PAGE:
Mastercard is struggling to give smaller firms the advice they need to navigate potential post-Brexit landscapes, said Scott Abrahams, group head of acceptance and emerging payments, on the sidelines of the PAY360 conference earlier this month in London.
“[The challenge of Brexit] is important for the smaller customers because they are looking for a bit more. They don’t have a big regulation department that defines like RBS, or Barclays what goes on,” said Abrahams.
“They are as respectful, and as keen to make sure that everything is perfect, so they are coming to us for more and more advice. We do our best to provide that, but obviously when it comes to regulation we can’t, and actually there is still a lot up in the air. That’s been very tough for us to try and walk that tightrope,” he said.
Speaking about Mastercard’s support for new market entrants, Abrahams acknowledged that the firm have not always been flexible and fast at assisting emerging companies.
“New entrants need expertise, dedicated resources in some way or another. They are not the payments experts necessarily that our more traditional players would be – they have teams of people who have done more of this than Mastercard sometimes,” said Abrahams.
“They want help to scale quickly and most of that is geographical scale if you like - so they want help with how they can expand their footprint to different countries in the world. We have a dedicated single point of contact here that will help them go anywhere they want in the world with our own licensing, and also giving them advice in terms of regulation. And they want flexibility and speed, that’s probably the overriding thing that they need and expect from us.
“Most of the time we achieve that, I’d never say that we always achieve it because they guys are running at a thousand miles an hour a lot of the time, but I think that we have really become better at that in the last few years,” he said.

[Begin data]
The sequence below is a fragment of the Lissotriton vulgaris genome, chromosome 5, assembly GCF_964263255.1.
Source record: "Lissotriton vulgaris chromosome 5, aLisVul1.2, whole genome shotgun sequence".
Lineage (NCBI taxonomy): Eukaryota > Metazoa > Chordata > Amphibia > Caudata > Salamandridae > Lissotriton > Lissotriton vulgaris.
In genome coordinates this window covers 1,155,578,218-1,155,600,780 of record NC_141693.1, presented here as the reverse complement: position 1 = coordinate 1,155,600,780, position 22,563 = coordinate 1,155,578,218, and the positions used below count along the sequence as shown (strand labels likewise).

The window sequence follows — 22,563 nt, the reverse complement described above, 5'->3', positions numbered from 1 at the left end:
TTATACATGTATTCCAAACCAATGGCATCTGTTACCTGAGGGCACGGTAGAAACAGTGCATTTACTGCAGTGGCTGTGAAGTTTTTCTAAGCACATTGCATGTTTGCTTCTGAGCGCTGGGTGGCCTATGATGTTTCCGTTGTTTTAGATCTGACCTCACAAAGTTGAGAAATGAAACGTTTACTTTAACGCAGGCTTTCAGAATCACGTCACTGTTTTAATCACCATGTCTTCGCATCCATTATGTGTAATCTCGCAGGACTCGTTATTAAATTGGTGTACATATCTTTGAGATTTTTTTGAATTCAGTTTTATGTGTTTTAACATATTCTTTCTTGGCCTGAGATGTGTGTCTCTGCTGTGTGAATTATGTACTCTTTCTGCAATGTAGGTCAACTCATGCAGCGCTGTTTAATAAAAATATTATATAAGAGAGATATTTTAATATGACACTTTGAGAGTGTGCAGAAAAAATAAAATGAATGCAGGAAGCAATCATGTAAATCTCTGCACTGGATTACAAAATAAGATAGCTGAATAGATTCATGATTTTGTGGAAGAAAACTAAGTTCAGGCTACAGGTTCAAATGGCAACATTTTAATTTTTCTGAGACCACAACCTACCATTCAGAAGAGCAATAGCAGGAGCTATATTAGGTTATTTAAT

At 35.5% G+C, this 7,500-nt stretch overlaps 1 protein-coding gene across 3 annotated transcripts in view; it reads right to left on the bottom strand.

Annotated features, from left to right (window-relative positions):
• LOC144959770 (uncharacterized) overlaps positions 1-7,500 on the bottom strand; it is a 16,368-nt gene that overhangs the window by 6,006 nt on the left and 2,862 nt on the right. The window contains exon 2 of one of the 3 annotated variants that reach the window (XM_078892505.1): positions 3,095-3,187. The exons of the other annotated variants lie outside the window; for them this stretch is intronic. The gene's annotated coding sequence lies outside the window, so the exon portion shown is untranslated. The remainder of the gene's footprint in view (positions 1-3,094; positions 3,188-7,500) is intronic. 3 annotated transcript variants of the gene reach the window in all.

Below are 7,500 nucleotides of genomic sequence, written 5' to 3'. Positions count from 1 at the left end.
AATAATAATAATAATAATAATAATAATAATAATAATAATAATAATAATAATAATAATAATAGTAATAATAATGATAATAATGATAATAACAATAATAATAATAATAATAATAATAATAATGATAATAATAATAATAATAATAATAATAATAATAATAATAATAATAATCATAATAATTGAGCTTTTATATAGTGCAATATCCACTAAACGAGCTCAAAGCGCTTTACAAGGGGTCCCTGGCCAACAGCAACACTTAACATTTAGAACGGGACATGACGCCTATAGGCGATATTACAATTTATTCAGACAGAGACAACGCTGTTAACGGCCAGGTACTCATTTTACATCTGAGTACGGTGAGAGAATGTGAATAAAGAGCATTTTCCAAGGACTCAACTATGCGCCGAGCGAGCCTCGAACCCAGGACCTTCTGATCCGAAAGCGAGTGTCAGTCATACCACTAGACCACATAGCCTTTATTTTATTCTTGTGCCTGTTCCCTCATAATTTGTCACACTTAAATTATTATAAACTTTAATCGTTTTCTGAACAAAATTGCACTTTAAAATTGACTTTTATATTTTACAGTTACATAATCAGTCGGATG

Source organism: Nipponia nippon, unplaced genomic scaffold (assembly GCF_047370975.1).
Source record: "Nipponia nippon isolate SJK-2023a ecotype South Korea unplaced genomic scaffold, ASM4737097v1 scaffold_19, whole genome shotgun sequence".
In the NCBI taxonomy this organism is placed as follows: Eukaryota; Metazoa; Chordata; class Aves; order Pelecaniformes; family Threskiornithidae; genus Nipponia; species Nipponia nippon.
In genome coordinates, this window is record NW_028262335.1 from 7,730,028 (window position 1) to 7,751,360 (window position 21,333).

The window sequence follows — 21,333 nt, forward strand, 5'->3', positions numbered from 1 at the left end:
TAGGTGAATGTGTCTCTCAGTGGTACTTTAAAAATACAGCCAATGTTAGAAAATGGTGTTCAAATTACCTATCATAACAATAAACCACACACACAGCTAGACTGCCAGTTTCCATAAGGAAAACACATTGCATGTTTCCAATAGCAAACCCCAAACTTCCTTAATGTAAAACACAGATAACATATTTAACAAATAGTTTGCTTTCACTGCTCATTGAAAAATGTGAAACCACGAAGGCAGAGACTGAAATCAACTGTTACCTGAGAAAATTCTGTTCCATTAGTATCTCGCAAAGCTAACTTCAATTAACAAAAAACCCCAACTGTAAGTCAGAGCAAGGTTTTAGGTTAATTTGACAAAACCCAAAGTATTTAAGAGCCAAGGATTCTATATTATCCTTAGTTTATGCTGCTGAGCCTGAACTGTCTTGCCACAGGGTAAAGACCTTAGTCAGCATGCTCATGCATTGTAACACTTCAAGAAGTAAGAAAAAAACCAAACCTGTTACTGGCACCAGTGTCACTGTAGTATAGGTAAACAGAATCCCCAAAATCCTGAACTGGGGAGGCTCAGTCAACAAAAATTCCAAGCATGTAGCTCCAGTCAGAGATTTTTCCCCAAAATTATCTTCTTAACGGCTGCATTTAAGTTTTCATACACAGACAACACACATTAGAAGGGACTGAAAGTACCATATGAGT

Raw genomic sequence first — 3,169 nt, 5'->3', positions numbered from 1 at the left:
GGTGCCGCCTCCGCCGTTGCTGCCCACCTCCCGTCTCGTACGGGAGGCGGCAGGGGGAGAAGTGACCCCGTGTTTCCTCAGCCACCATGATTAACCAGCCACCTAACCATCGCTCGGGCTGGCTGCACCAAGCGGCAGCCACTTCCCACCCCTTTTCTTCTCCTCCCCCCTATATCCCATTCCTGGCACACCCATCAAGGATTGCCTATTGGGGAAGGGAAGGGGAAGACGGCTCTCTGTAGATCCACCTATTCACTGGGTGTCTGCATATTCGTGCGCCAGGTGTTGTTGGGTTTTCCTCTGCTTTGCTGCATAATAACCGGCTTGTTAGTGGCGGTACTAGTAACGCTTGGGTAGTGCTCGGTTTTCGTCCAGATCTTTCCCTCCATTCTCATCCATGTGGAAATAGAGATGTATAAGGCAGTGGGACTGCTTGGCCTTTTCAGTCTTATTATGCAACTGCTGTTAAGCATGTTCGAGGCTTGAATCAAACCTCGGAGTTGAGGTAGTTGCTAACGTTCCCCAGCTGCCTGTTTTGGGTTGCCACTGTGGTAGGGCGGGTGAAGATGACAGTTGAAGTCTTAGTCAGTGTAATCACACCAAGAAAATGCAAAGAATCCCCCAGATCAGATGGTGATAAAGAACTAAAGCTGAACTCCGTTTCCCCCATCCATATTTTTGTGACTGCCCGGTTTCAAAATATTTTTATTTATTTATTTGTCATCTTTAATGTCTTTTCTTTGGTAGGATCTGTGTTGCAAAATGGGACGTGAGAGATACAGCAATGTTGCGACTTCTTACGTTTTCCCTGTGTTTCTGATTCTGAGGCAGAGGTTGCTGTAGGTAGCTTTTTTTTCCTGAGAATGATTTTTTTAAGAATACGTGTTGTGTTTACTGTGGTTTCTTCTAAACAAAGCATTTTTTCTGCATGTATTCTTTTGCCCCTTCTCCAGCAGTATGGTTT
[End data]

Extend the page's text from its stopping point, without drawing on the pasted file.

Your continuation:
Mastercard is one of the founders of the global standard for chip-based Debit and Credit card transactions – EMVCO’s Three-Domain Secure (3DS) protocol.
The standard was established to give merchants and issuers a way to authenticate cardholders as they shop online.
The latest updates to 3DS 2.0 specifications were released in December 2018, with April 14 the deadline to implement 3D Secure 2.0 in Europe.
Responding to whether firms are relying on 3DS 2.0 as a replacement fraud prevention strategy, Abrahams said he respected the concerns, but the standard is supposed to be another layer of security.
“I remember when 3DS 1.0 came in and at the time banks started signing everybody up as you were trying to check-out, that didn’t work out too well. I was at Sainsbury’s at the time, and we thought if we do this, we shift liability, therefore all that other stuff that we do, we perhaps don’t need to worry about so much. And we lasted on that opinion for about two or three days, before realizing that this needs to be part of a suite of protection, and this was about the mid-2000s,” he said.
“I think personally, certainly the merchant community has learnt from that, and they have a long memory. I think they will continue to do many other things. We certainly talk about this as another layer of safety and security on top of a huge amount of existing safety and security.”